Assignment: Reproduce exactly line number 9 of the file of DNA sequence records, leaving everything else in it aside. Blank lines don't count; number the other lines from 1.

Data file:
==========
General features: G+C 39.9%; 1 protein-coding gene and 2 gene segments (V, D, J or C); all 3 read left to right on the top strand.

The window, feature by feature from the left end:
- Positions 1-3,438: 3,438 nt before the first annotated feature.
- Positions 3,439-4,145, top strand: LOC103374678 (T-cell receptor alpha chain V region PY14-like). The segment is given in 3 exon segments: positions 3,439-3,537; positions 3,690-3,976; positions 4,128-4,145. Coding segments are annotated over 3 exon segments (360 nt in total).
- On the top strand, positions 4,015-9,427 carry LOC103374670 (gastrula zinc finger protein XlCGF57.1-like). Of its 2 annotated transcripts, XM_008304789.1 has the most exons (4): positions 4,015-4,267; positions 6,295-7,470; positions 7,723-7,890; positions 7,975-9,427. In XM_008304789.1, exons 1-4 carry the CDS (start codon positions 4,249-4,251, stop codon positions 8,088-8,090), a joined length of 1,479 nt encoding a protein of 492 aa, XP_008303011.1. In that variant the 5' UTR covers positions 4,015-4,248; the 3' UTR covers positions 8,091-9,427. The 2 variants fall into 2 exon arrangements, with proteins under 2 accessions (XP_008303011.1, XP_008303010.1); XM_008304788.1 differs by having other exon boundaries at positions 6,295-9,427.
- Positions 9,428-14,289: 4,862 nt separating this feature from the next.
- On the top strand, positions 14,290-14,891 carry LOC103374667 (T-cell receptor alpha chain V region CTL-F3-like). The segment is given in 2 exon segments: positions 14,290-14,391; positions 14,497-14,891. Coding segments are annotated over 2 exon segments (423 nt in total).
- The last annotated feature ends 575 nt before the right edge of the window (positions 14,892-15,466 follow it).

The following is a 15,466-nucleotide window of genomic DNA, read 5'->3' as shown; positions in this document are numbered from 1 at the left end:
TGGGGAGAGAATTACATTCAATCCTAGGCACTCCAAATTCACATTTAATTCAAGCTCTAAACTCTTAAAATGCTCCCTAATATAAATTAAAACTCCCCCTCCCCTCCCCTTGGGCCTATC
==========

The following is a 15,466-nucleotide window of genomic DNA, read 5'->3' as shown; positions in this document are numbered from 1 at the left end: